Recently, the 2-year Treasury yield has experienced dramatic fluctuations, drawing comparisons to the behavior of meme stocks, such as GameStop and AMC. Top strategist Emily Roland at John Hancock Investment Management attributed these market swings to investor uncertainty surrounding the Federal Reserve’s future decisions on interest rates.
The Inverted Yield Curve: A Message for the Fed
An inverted yield curve is raising concerns among market analysts, with Roland suggesting that it indicates the Federal Reserve is making an error by not lowering interest rates. This curve, she says, demonstrates that the bond market is in disarray and lacks direction.
Despite the challenges, the U.S. labor market remains a shining example of economic resilience. However, Roland warns that there are visible cracks in the market’s armor, with layoffs and jobless claims rising. Moreover, the Fed’s tightening measures will eventually impact the labor market, potentially leading to a downturn.
The Tricky Late-Cycle Environment: A Market Roller Coaster
Market volatility is partly due to conflicting economic data in what Roland calls the “trickiest” part of the cycle. The 2-year yield fluctuations, ranging from 3.6% to over 4% since early March, reflect this inconsistency.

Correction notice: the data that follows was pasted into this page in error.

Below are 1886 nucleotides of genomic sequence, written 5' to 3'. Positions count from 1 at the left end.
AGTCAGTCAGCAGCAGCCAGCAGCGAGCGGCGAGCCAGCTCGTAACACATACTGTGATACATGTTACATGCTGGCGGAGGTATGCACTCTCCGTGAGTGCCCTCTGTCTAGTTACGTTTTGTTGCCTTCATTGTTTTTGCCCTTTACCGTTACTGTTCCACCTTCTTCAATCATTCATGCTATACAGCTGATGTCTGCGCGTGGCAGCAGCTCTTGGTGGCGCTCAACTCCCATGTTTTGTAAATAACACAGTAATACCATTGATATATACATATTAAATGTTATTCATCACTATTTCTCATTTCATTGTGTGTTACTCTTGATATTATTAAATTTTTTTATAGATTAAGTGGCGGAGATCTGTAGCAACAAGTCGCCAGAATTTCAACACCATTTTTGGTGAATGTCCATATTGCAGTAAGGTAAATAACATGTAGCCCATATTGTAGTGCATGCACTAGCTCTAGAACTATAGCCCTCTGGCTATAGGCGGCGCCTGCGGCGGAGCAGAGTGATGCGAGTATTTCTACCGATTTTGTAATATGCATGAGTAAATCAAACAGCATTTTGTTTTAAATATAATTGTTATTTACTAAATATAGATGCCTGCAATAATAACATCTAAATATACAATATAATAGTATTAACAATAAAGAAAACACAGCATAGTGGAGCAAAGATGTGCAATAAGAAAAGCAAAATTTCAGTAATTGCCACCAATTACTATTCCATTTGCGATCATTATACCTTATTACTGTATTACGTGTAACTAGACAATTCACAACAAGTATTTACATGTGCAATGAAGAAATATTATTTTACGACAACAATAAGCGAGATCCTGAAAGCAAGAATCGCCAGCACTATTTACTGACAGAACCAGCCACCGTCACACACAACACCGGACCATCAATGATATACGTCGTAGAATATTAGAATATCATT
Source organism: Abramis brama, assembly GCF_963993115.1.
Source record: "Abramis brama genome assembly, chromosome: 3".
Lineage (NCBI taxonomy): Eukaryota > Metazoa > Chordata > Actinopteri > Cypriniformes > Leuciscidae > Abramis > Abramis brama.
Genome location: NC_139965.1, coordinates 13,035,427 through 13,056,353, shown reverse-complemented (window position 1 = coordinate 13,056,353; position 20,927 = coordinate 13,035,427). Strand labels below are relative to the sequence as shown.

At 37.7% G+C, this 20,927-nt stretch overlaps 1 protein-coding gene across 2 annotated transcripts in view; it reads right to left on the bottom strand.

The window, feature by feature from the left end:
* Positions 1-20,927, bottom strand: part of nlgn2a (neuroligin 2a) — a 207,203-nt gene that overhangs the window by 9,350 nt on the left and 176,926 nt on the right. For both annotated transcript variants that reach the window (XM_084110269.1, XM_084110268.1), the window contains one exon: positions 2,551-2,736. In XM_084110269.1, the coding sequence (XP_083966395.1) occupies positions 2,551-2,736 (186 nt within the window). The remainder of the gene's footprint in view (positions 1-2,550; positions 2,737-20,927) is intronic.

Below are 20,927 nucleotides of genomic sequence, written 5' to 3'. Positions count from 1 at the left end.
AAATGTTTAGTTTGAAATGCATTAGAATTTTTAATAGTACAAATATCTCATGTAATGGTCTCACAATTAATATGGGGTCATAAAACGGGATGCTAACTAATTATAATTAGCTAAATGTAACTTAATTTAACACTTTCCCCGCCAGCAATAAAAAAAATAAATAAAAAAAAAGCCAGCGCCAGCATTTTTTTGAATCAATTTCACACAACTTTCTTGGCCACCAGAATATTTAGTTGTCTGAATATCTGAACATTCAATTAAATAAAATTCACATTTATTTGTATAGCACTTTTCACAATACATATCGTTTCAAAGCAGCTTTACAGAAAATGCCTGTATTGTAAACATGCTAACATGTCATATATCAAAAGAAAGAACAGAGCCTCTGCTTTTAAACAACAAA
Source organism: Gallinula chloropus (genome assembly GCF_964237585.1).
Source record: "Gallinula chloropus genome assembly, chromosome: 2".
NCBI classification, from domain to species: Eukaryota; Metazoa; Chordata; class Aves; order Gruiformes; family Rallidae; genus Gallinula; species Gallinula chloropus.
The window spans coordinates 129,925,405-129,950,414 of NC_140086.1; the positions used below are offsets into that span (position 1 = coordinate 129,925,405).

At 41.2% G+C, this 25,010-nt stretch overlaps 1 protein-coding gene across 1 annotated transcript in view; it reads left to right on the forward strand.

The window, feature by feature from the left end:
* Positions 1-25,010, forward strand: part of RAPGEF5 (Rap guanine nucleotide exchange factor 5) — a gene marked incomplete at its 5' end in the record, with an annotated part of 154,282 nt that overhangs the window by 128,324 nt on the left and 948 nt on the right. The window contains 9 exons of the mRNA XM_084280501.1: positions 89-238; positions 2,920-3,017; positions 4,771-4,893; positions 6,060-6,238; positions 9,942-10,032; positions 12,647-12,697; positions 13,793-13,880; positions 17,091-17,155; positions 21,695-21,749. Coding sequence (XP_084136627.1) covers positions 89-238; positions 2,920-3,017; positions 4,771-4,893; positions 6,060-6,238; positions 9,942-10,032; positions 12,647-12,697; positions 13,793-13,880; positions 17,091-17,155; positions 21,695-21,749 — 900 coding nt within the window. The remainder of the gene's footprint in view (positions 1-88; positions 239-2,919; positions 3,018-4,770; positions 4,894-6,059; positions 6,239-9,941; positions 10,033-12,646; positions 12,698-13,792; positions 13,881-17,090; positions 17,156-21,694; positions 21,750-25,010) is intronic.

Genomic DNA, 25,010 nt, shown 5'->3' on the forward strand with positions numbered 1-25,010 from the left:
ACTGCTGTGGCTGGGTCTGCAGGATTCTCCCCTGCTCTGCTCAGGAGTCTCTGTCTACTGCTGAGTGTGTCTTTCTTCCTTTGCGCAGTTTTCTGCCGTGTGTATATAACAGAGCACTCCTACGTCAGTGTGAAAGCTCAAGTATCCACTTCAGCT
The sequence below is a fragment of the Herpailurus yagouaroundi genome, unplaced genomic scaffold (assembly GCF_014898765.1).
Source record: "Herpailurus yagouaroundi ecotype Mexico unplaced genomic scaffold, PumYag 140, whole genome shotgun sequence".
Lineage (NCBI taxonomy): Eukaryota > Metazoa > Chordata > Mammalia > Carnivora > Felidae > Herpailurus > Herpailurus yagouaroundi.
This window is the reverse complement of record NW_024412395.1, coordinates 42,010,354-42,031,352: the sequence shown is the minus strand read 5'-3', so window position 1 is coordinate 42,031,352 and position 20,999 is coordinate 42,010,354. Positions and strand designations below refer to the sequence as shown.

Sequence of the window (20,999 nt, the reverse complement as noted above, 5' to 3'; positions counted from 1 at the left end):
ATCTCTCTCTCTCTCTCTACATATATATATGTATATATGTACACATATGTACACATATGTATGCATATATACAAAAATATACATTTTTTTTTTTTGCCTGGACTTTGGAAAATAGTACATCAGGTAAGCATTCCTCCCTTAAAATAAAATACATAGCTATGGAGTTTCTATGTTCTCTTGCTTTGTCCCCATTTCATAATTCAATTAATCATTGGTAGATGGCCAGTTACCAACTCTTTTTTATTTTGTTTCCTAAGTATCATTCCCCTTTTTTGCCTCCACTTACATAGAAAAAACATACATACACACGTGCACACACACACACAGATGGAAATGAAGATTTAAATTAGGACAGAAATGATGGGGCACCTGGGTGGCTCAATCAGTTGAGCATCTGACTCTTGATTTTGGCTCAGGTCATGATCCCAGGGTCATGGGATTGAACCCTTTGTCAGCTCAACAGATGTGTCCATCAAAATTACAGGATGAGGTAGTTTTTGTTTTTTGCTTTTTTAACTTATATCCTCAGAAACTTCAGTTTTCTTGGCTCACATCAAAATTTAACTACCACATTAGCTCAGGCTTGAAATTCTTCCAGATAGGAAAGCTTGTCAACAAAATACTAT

Roland believes the bond market is currently pricing in a 25 basis point rate hike in May, followed by three rate cuts totaling 75 basis points in 2023. That differs from the Fed’s predictions, which do not foresee rate cuts until 2025.
Federal Reserve Chairman Jerome Powell hinted at a possible 50 basis point rate hike in March to counter high inflation. However, the 2-year yield fell after Powell appeared to reverse his position.
The subsequent failure of Silicon Valley Bank and Signature Bank and the banking crisis affecting regional lenders such as First Republic Bank led investors to anticipate a Fed rate cut.
Corporate Earnings and Unemployment: A Tenuous Relationship
As corporate earnings face increased pressure, companies may resort to layoffs to preserve their profit margins. Roland suggests that this could cause a rise in unemployment data, ultimately prompting the Fed to cut rates and initiate a new economic cycle.
In conclusion, the current late-cycle period presents investors a confusing and challenging landscape. Market uncertainty is characterized by fluctuations in the 2-year Treasury yield, ambiguity surrounding the Fed’s future moves, and an inverted yield curve. Investors must remain vigilant and attentive to shifting economic indicators as the market continues to tread water.